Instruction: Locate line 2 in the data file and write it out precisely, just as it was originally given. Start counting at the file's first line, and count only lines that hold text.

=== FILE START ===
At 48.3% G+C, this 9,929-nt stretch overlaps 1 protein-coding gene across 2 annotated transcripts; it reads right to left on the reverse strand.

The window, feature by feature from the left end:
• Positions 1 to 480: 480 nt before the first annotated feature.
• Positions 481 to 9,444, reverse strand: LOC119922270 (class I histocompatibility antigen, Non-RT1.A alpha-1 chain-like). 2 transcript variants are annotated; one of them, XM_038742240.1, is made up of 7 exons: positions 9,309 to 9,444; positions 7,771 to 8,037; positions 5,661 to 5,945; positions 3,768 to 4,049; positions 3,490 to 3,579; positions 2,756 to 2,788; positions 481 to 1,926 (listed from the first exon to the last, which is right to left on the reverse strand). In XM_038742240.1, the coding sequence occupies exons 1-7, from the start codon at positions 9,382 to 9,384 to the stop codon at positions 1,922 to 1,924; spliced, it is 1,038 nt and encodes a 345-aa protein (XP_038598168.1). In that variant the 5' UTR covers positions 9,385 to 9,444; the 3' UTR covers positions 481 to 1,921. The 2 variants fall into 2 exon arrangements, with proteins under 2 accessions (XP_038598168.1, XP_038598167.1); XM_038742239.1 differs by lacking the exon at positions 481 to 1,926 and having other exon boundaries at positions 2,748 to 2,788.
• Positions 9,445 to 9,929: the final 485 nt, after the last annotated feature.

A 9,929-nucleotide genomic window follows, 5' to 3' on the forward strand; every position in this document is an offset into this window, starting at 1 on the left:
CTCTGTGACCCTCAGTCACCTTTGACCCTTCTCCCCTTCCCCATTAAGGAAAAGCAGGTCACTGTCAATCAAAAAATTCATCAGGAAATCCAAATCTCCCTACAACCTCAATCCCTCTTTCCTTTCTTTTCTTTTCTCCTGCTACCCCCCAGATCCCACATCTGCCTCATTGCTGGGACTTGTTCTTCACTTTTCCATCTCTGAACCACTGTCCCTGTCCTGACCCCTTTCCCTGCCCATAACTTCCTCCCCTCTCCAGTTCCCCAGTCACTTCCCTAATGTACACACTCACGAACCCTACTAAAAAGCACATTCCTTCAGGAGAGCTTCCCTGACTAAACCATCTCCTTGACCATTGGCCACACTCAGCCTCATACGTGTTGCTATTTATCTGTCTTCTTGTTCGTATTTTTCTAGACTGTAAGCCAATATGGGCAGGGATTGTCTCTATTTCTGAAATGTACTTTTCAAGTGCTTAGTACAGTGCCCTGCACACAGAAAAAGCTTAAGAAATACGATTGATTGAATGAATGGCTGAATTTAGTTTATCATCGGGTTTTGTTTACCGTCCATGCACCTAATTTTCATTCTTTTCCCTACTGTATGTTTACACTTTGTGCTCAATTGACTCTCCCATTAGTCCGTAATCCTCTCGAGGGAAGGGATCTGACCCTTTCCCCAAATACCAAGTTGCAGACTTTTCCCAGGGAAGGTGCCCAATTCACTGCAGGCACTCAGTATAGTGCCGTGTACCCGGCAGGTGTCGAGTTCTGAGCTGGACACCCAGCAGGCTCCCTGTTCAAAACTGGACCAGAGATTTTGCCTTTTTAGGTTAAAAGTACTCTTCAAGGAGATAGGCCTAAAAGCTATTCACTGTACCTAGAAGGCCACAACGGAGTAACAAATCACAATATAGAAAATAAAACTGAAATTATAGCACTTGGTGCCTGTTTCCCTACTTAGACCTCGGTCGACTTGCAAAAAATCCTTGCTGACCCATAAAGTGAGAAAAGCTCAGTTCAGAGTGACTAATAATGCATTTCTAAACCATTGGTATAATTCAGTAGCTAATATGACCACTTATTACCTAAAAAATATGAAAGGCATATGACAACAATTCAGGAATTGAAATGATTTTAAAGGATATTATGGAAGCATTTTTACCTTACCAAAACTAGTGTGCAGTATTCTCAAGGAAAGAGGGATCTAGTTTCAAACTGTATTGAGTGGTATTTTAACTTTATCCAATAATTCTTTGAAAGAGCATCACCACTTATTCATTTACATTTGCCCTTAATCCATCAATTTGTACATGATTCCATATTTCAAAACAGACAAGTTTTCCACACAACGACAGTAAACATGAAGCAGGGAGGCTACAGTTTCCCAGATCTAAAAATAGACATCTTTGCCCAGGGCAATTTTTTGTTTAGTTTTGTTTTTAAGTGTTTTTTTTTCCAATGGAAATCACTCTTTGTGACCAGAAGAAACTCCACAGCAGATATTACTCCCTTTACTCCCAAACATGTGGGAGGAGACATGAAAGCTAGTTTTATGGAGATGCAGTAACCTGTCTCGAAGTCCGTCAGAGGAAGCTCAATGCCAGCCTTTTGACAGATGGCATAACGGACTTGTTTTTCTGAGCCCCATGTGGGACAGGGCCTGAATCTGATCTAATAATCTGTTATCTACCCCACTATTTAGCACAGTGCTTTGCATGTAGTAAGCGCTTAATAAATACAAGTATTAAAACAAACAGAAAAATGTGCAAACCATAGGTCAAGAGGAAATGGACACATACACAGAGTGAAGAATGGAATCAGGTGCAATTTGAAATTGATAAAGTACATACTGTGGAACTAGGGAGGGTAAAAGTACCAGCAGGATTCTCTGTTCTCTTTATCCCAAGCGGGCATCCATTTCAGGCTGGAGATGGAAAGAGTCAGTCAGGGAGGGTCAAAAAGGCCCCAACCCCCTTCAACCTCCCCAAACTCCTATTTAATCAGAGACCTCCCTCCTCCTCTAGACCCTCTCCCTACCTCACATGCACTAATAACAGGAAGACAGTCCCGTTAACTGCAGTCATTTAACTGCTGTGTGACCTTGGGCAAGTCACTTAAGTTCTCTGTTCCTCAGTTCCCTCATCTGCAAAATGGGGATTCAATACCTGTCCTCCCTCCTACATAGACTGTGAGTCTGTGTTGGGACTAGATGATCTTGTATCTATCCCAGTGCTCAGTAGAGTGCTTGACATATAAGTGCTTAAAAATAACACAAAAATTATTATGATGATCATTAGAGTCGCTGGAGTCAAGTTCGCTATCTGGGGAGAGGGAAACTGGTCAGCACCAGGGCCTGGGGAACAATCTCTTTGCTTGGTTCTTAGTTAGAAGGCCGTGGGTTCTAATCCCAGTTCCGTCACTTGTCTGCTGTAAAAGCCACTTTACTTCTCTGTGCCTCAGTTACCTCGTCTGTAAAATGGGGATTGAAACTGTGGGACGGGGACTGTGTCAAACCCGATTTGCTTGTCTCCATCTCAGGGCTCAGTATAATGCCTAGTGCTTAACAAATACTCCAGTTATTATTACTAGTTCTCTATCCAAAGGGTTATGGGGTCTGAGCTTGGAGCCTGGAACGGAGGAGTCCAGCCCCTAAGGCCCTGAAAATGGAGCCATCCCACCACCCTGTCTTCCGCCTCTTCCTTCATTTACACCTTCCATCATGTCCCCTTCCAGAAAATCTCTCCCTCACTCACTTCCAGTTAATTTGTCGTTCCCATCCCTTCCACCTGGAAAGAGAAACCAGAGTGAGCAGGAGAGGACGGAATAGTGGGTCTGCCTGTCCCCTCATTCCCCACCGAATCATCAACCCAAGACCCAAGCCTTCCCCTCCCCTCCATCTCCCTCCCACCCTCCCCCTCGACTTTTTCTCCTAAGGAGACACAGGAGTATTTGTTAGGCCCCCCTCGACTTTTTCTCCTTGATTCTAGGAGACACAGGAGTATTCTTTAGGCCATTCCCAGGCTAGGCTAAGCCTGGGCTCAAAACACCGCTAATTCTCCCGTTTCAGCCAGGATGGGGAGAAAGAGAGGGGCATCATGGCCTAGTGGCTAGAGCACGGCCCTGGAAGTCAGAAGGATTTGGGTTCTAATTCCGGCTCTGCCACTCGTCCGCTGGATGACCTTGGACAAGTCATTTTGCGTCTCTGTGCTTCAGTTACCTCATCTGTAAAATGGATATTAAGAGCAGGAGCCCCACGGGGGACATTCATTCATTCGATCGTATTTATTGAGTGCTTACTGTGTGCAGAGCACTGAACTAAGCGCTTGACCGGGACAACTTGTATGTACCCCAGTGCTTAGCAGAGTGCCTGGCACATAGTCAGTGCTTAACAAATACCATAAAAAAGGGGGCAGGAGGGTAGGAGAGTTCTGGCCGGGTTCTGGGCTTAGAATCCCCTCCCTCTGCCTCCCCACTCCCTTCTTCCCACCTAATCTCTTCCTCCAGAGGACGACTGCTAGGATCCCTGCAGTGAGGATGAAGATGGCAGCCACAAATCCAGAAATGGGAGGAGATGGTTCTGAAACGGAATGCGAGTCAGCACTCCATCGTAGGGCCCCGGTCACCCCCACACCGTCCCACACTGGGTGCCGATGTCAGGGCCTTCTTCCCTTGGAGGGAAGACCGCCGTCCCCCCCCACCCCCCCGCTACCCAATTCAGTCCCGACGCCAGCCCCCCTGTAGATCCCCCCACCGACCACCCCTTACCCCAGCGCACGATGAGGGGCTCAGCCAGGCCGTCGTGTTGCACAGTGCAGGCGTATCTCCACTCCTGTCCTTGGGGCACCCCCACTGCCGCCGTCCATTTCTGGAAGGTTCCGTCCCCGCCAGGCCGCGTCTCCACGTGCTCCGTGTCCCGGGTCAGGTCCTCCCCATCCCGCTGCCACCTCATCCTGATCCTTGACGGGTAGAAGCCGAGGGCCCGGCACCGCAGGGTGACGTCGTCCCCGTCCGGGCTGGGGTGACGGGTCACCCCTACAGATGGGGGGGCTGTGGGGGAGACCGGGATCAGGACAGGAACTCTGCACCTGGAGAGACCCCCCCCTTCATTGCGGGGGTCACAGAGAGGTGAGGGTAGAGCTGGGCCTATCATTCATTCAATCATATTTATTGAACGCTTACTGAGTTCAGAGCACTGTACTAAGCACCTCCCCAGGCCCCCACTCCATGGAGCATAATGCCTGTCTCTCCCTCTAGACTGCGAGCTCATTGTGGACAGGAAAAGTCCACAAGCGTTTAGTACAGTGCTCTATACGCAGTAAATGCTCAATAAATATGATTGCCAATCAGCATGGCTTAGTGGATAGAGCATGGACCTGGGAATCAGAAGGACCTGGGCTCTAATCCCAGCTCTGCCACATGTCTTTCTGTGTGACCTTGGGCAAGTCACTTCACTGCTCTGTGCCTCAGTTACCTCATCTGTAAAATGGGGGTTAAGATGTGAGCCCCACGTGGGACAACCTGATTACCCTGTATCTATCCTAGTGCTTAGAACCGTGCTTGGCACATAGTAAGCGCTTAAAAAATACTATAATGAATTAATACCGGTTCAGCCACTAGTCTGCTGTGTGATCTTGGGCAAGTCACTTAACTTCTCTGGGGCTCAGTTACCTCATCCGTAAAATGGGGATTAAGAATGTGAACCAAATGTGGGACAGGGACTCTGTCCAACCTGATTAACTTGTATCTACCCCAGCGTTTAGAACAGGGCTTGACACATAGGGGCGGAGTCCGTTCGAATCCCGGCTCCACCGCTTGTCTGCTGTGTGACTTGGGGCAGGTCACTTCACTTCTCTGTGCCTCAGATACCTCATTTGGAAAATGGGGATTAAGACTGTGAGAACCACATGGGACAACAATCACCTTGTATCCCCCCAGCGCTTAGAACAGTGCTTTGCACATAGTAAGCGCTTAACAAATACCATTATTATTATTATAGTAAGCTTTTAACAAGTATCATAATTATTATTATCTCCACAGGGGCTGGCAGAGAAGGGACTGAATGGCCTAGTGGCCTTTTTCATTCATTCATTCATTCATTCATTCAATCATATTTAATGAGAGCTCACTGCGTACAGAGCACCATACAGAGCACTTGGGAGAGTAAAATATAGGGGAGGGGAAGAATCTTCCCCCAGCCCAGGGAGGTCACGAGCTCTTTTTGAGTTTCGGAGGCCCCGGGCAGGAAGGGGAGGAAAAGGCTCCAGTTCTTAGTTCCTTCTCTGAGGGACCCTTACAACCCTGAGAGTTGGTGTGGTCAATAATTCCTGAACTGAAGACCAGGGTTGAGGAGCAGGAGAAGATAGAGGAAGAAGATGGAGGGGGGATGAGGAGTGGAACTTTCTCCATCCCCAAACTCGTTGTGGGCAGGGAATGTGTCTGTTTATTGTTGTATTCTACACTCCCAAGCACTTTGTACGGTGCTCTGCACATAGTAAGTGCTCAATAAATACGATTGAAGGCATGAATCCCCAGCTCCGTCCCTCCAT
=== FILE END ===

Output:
The window, feature by feature from the left end: